For a culture that officially always feels (at least) two things at once, Yom Hazikaron (the memorial day for fallen soldiers) in Israel is disconcerting. It's not what we're used to. Every observant Jewish child is taught that the holidays are about two things - being thankful for what we have, and remembering the suffering of others.
At a glance, Yom Hazikaron epitomises exactly this, in that it falls directly before Yom Ha'atzmaut, Israel's Independence Day. And yet, it doesn't. These are two very pure experiences - distilled mourning, heralded by the joltingly unmusical air raid sirens that sound across the country to call for two minutes of silence. It sounds as though the air itself is crying.
Israeli television channels close down. Shops are shut. During the siren, traffic literally grinds to a halt, as cars even on the motorways stop and their drivers get out and stand, respectful and solemn. There is no joy here. No thanking our lucky stars. Our fortune came at the cost of someone else's tragedy. To celebrate that would be to spit on their grave.
But then something curious happens, and it could only happen in a society where the next day starts at dusk, undivided by a night's sleep. In one instant, Yom Hazikaron ends, and the next, Yom Ha'atzmaut begins. To be flippant, it's rather like that scene in Live and Let Die, where the weeping Harlem funeral procession turns to wild dancing in the street at the sudden call of a trumpet.
And so we are required to dry our eyes, to shake ourselves out of our misery, to put on our party hats and our biggest smiles and dance. With no pause in which to pull ourselves together, we must go from purest sorrow to purest joy.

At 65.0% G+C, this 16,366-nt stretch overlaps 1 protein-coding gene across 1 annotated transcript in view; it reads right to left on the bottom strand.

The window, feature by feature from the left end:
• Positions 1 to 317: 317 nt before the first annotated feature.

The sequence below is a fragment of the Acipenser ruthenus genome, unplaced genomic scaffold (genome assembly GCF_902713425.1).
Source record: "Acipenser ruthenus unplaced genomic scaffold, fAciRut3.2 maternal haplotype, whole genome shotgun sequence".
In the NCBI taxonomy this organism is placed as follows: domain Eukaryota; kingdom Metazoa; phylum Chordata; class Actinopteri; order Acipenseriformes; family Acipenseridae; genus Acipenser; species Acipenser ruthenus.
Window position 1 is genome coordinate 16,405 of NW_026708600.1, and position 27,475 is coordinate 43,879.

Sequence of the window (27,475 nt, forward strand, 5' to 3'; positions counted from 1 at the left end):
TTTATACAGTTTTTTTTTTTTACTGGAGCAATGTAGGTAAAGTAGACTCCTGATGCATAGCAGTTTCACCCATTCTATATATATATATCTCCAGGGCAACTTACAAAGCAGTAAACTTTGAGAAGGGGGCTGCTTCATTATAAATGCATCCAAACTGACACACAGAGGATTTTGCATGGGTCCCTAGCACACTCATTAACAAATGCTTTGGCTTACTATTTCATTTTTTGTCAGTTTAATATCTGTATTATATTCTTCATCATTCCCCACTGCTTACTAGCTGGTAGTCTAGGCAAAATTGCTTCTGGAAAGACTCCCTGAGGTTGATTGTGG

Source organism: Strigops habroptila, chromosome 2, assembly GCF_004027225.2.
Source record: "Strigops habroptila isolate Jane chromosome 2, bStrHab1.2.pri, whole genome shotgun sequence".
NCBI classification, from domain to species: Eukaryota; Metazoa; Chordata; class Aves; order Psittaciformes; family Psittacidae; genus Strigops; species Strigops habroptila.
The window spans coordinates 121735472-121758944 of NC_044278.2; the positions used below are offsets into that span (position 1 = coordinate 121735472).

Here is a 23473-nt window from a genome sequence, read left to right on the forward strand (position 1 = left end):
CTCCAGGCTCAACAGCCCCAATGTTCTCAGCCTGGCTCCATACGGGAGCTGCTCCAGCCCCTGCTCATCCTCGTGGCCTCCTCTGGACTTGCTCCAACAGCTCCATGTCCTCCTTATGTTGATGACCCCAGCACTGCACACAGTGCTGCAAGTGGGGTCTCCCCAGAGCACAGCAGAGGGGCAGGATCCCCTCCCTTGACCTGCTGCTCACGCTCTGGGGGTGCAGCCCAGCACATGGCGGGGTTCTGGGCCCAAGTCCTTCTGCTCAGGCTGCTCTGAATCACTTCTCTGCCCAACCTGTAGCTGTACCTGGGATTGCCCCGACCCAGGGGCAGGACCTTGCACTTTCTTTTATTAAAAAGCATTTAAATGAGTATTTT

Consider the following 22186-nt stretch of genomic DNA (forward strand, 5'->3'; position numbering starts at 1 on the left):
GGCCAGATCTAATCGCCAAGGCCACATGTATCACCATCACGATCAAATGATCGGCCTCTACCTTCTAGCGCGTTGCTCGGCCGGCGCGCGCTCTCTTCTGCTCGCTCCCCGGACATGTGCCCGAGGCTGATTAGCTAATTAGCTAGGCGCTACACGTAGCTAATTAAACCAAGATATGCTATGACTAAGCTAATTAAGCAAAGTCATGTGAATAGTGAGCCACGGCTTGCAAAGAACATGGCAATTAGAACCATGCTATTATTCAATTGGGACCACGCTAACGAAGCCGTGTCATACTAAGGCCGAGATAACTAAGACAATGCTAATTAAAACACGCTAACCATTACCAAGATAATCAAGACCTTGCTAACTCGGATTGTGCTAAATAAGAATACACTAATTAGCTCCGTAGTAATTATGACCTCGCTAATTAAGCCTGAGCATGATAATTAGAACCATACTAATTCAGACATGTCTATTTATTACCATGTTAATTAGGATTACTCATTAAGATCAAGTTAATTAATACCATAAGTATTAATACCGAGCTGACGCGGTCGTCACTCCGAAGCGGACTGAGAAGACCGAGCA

Why? The arts can offer some ideas. The business of sudden contrasts in mood has long been a stock-in-trade of artists, and the truly great use the device to teach us something about life. One of my favourites occurs in Puccini's La Boheme. The opera is a brilliantly-balanced see-saw - the first half light and romantic, the second riven with anguish, jealousy and death - that pivots around two stabbing, unexpected chords that start Act III. Suddenly we're on entirely different terrain, and yet Puccini has simply fast-forwarded the relationships, showing us the contrasts down the road without charting the gradual path by which the characters get there. So we are presented with stark and crisp realities - Rodolfo is jealous, Mimi is ill, Marcello is argumentative, Musetta is a compulsive flirt. Each character's essential truth, in clear view. It's devastating.
Mahler too dealt in contrasts, working through his own bipolar qualities in his music. With seemingly spontaneous jolts, death-defying swoops from the top to the bottom of the stave, Mahler never lets the listener, or the players, rest. He disorientates everyone with plunge-pool shocks of mood and speed. To what end? Well, it's all so nerve-jangling that one can't help but stay on the edge of the seat, alert – alive. Mahler was terrified of death as much as he clung fiercely to life. And as long as you're listening to this stuff, by heaven do you know you're still kicking.
But, even if you can equate the twisting-turning Mahler effect to, say, some of the films of Quentin Tarantino, or the plays of Martin McDonagh, the Puccini paradigm is more common. Shakespeare uses that inverse mirror-image idea a few times. In Troilus and Cressida, his anti-war play that starts off like a military-setting rom-com and somewhere during the interval turns on its head to become a bitter indictment of the ideas of eternal love and military chivalry. But that isn't about clarity, it's about using shock tactics for dramatic impact.
Maybe that's it. The sheer shock of going immediately from Yom Hazikaron to Yom Ha'aztmaut is so removed from our daily lives that both events stand out. They stay with you throughout the year. And so do their messages.
But there is also an obvious practical reason for having the happy event follow its sad precursor - it helps to ease the sorrow, it brings us out of these days, joined at the hip as they are, with hope and optimism. Ancient Greek actors used to end their tragedies with a comic event, for exactly that reason. And the great director Peter Brook wanting to emulate them at the end of a National Theatre Oedipus Rex, once unveiled an enormous on-stage model phallus. That is also pretty disconcerting. Yet nobody could accuse Peter Brook of being just your average shock jock.